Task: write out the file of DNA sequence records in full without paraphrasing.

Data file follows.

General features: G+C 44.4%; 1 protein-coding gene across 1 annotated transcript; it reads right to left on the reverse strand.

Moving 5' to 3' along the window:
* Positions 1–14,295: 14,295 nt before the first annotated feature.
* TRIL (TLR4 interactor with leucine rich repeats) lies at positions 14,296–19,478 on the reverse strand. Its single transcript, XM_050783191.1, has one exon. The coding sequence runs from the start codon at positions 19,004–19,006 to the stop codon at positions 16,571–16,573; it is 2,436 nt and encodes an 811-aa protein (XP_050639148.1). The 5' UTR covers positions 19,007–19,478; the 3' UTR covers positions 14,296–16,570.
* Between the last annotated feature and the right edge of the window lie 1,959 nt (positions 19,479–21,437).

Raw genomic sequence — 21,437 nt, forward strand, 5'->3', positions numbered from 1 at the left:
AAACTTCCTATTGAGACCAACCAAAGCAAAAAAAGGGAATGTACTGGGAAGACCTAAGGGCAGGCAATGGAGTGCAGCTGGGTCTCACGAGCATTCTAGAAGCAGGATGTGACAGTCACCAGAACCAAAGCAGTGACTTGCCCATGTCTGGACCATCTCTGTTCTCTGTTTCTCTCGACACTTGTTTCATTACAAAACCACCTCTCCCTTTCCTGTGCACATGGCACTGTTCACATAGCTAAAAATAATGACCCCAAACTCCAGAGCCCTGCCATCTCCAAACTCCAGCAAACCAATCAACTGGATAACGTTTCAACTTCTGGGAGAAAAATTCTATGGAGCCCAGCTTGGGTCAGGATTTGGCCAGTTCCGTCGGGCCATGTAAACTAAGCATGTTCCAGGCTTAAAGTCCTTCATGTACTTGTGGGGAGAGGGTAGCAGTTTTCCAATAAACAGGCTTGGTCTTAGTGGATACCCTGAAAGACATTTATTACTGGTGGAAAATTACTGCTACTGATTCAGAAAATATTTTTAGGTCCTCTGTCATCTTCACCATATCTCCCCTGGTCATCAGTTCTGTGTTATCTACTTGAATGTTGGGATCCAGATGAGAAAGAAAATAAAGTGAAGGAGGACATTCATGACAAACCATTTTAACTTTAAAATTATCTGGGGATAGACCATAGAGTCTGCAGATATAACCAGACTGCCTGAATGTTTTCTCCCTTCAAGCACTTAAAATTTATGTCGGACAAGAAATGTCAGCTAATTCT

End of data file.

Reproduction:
General features: G+C 44.4%; 1 protein-coding gene across 1 annotated transcript; it reads right to left on the reverse strand.

Moving 5' to 3' along the window:
* Positions 1–14,295: 14,295 nt before the first annotated feature.
* TRIL (TLR4 interactor with leucine rich repeats) lies at positions 14,296–19,478 on the reverse strand. Its single transcript, XM_050783191.1, has one exon. The coding sequence runs from the start codon at positions 19,004–19,006 to the stop codon at positions 16,571–16,573; it is 2,436 nt and encodes an 811-aa protein (XP_050639148.1). The 5' UTR covers positions 19,007–19,478; the 3' UTR covers positions 14,296–16,570.
* Between the last annotated feature and the right edge of the window lie 1,959 nt (positions 19,479–21,437).

Raw genomic sequence — 21,437 nt, forward strand, 5'->3', positions numbered from 1 at the left:
AAACTTCCTATTGAGACCAACCAAAGCAAAAAAAGGGAATGTACTGGGAAGACCTAAGGGCAGGCAATGGAGTGCAGCTGGGTCTCACGAGCATTCTAGAAGCAGGATGTGACAGTCACCAGAACCAAAGCAGTGACTTGCCCATGTCTGGACCATCTCTGTTCTCTGTTTCTCTCGACACTTGTTTCATTACAAAACCACCTCTCCCTTTCCTGTGCACATGGCACTGTTCACATAGCTAAAAATAATGACCCCAAACTCCAGAGCCCTGCCATCTCCAAACTCCAGCAAACCAATCAACTGGATAACGTTTCAACTTCTGGGAGAAAAATTCTATGGAGCCCAGCTTGGGTCAGGATTTGGCCAGTTCCGTCGGGCCATGTAAACTAAGCATGTTCCAGGCTTAAAGTCCTTCATGTACTTGTGGGGAGAGGGTAGCAGTTTTCCAATAAACAGGCTTGGTCTTAGTGGATACCCTGAAAGACATTTATTACTGGTGGAAAATTACTGCTACTGATTCAGAAAATATTTTTAGGTCCTCTGTCATCTTCACCATATCTCCCCTGGTCATCAGTTCTGTGTTATCTACTTGAATGTTGGGATCCAGATGAGAAAGAAAATAAAGTGAAGGAGGACATTCATGACAAACCATTTTAACTTTAAAATTATCTGGGGATAGACCATAGAGTCTGCAGATATAACCAGACTGCCTGAATGTTTTCTCCCTTCAAGCACTTAAAATTTATGTCGGACAAGAAATGTCAGCTAATTCT